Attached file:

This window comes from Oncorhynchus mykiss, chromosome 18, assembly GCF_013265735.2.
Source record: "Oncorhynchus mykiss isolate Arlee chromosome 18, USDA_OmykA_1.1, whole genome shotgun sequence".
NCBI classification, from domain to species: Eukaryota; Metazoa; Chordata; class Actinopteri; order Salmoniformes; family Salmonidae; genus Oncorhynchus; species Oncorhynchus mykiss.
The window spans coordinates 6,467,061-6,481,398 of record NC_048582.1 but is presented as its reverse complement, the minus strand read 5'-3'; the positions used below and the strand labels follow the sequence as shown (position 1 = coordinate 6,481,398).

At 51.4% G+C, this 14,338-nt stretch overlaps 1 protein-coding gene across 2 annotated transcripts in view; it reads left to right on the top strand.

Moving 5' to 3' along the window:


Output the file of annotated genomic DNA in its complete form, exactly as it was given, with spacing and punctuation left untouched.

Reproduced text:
This window comes from Oncorhynchus mykiss, chromosome 18, assembly GCF_013265735.2.
Source record: "Oncorhynchus mykiss isolate Arlee chromosome 18, USDA_OmykA_1.1, whole genome shotgun sequence".
NCBI classification, from domain to species: Eukaryota; Metazoa; Chordata; class Actinopteri; order Salmoniformes; family Salmonidae; genus Oncorhynchus; species Oncorhynchus mykiss.
The window spans coordinates 6,467,061-6,481,398 of record NC_048582.1 but is presented as its reverse complement, the minus strand read 5'-3'; the positions used below and the strand labels follow the sequence as shown (position 1 = coordinate 6,481,398).

At 51.4% G+C, this 14,338-nt stretch overlaps 1 protein-coding gene across 2 annotated transcripts in view; it reads left to right on the top strand.

Moving 5' to 3' along the window: